Lao Dams Lower Water Levels on a Scenic River, Harming Tour Boat Operators and Other Local Businesses

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Lao Dams Lower Water Levels on a Scenic River, Harming Tour Boat Operators and Other Local Businesses A stretch of the Nam Ou River near Muang Ngoy in Laos is shown in a Dec. 28, 2020 photo.
Citizen Journalist

Water levels lowered by seven dams along a stretch of the Nam Ou River in Laos are blocking boat travel in a scenic area popular with tourists, impacting tour and passenger boat operators and other local businesses, Lao sources say.

Travel by water between Nong Khiaw and Muang Ngoy towns is now impossible, a tour operator in Muang Ngoy told RFA’s Lao Service on Thursday, adding, “We haven’t been able to travel by boat between these two towns for a week now.”

“The Nam Ou 3 Dam to the north of Muang Ngoy is holding water now because the rains have stopped, and the dam operators are worried that the dam won’t have enough water to generate power,” RFA’s source said, speaking on condition of anonymity.

“So they’ve closed the dam’s gates,” he said.

The boat owner said he usually makes at least three million kip (U.S. $324) a week by providing services to tourists, but last week made no money at all.

“Many passenger boats along the Nam Ou River are parked and stuck on the sand because the water is too shallow,” confirmed a source in Nong Khiaw, an area surrounded by mountains and containing caves and waterfalls.

“The shallowest area is about 17 kilometers south of the Nam Ou 3 Dam,” he said.

Electricity generated by a string of seven dams built by China’s Sinohydro Corporation on the Nam Ou River will be used to power factories in northern Laos and southern China, along with Chinese trains on a major rail line now being built.

Construction in the area has forced at least 12,000 people in 10 districts in Luang Prabang and Phongsaly provinces to move from their homes, with displaced villagers complaining of new settlements built on high and unstable ground and insufficient resources allowed to them to rebuild their lives.

New and complicated routes

An employee of a tour boat company in Luang Prabang City told RFA that boat service from the city to Muang Ngoy had already been blocked since 2017 when work began on the Nam Ou 1 and Nam Ou 2 dams, forcing tourists to take new and complicated routes.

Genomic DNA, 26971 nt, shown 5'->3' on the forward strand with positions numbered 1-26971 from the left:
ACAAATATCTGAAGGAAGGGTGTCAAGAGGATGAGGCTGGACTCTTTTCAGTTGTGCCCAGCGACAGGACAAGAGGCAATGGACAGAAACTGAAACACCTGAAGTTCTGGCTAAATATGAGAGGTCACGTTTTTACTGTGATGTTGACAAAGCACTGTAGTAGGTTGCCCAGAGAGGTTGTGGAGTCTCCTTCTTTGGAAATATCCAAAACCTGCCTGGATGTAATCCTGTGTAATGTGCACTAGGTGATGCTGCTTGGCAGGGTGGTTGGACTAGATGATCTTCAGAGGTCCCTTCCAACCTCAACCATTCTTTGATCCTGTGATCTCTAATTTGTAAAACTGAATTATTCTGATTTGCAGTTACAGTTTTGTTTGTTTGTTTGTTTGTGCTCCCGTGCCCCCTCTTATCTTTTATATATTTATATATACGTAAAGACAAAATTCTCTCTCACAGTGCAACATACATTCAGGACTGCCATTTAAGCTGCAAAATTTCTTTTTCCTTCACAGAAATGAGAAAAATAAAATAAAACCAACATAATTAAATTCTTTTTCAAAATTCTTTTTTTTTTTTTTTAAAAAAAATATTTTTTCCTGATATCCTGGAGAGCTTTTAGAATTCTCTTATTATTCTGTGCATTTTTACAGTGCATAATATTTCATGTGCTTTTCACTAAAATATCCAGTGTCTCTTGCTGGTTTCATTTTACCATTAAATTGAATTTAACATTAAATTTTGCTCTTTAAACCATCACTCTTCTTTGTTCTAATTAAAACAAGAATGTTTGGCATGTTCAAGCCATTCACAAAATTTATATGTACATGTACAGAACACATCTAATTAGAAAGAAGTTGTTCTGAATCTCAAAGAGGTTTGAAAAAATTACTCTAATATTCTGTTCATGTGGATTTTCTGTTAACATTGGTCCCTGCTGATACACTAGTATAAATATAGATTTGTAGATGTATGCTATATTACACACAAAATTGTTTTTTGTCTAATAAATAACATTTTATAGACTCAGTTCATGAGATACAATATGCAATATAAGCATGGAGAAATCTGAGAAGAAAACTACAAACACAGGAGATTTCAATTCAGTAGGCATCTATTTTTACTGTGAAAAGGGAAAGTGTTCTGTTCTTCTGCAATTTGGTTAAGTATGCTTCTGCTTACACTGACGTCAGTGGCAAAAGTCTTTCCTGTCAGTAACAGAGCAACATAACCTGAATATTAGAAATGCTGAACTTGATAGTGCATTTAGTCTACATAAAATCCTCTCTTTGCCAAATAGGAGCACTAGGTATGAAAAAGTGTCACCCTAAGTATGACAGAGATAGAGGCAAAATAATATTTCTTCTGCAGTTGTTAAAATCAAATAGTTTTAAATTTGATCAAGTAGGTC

“If tourists want to go to Muang Ngoy, they have to take a bus to the Nam Ou 2 Dam and then take a boat to Muang Ngoy,” he said. “Or if they have a lot of money and want to see the beautiful scenery along the Nam Ou River, they can hire a private boat from Luang Prabang.”

“But they would then have to get off at the bottom of each dam and hire another boat in front of the dam,” he said.

“Yes, some areas of the Nam Ou River are too shallow because of the dams,” an official in Luang Prabang province’s Public Works and Transport Department told RFA, adding that boats will be able to move again if the dams release their water.

“The larger boats, including the tour and passenger boats, are the ones that are most affected,” he said.

The official said that his department will visit the area in January to see if a solution to the problem can be found.

Laos has built dozens of hydropower dams on the Mekong River and tributaries like the Nam Ou, with ultimate plans for scores more, hoping to export the electricity they generate to other countries in the region.

Though the Lao government sees power generation as a way to boost the country’s economy, the projects are controversial because of their environmental impact, displacement of villagers without adequate compensation, and questionable financial and power-demand arrangements.

Reported by RFA’s Lao Service. Translated by Max Avary. Written in English by Richard Finney


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Jan 01, 2021 03:19 AM

The river is dying because of all those dams being built without consideration to environment.